Nexium PPI Pills - ©

Popular Anti-Acids Linked To Infections

Do you take ‘long-lasting’ anti-acid medications? The kind that are being advertised so heavily these days? A new study out of Scotland suggests you may potentially be letting yourself in for some serious harm along with the good you feel from them. Read on and decide for yourself…

PPI meds - © drugnews.netA selection of the most-common PPI-based anti-acid medications. I’ve got along nicely for decades on the old standard, chalky, chewable tablets that neutralize excess
acid where it lives, then pass through your system harmlessly.

The meds in question are commonly known (in medical circles) as PPIs (Proton Pump Inhibitors). They can dramatically reduce the production of disgestive acids for prolonged periods of time. That gives you the relief you’re looking for – essentially, the green light to go out and eat a whole lot of stuff that would normally upset your stomach. But that’s not all they’re doing. According to Wikipedia, PPIs can have effects on your metabolism, your cardiac health and your susceptibility to serious diseases such as pneumonia.

That’s all by-the-by today, though. We’re looking specifically at a recent study published in the British Journal of Clinical Pharmacology in which PPI are linked with a significant increase the risk of serious intestinal infections including the campylobacter bug which is deemed responsible by authorities for most of the day-to-day digestive upsets we suffer (diarrhea, abdominal pain, malaise, fever, nausea and vomiting). More serious is the link to a several-times-higher than normal risk of getting a C.difficile infection, which brings with it a longer list of more serious consequences:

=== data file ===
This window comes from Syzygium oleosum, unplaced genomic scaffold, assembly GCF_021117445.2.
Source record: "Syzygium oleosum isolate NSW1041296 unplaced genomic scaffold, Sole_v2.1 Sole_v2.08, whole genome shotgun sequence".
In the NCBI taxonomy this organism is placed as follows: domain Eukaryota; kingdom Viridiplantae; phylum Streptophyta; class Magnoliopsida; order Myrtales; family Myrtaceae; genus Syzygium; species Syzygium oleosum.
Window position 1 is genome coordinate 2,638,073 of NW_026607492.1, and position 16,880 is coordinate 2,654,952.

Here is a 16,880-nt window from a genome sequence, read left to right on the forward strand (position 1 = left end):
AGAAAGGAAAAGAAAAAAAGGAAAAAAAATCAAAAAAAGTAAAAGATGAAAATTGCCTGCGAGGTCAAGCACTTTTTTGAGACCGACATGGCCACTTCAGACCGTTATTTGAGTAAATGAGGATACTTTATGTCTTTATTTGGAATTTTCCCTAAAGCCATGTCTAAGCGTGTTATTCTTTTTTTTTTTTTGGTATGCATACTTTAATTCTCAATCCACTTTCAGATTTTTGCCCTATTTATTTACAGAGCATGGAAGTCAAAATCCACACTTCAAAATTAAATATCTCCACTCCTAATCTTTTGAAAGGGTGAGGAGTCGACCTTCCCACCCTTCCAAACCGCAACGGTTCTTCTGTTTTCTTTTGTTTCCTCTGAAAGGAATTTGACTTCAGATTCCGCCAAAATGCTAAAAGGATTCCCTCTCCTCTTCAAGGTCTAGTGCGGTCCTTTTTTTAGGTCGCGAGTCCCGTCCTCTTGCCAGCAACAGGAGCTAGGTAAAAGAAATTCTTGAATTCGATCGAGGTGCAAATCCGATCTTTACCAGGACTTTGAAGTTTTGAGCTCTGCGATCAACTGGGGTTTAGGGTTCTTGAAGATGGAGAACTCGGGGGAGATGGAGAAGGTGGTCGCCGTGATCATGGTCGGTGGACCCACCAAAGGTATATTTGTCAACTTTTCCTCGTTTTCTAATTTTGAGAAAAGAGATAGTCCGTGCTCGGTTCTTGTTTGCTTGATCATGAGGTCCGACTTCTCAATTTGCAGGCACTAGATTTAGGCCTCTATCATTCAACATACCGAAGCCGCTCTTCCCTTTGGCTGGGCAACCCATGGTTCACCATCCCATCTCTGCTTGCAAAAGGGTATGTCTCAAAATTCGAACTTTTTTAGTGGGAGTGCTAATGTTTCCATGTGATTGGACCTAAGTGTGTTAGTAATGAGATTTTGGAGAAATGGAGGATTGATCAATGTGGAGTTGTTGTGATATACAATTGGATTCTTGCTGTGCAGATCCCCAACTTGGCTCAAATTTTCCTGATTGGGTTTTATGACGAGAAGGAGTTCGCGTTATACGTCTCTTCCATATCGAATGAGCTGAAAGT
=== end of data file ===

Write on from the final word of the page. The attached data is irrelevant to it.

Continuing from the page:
• Watery diarrhea 10 to 15 times a day
  • Abdominal cramping and pain, which may be severe
  • Rapid heart rate
  • Fever
  • Blood or pus in the stool
  • Nausea
  • Dehydration
  • Loss of appetite
  • Weight loss
  • Swollen abdomen
  • Kidney failure
  • Increased white blood cell count

How do I know what’s a PPI?

Read the package. If it says OTC, Omeprazole, Pantoprazole or, basically, anything that ends in ‘prazole’. If in doubt, ask your doctor.

What do you do?

If you want to keep on taking PPIs, doctors say you should be particularly vigilant about kitchen and personal hygiene, especially when handling Chicken and other poultry products. That’s where C. difficile usually originates.

Better yet, I say dump the PPIs unless your doctor says you really need them. I’ve gotten along all my life on the old standard, chalky, chewable tablets that neutralize excess acid where it lives and then pass harmlessly through your system. I also suspect – though there’s no official evidence to support my contention – that the longer you take PPIs, the lazier your system becomes in its own defense. And that might lead to eternal dependence on the meds! Anything that makes me dependent on it scares me.

Anyway, I thought you should know.

~ Maggie J.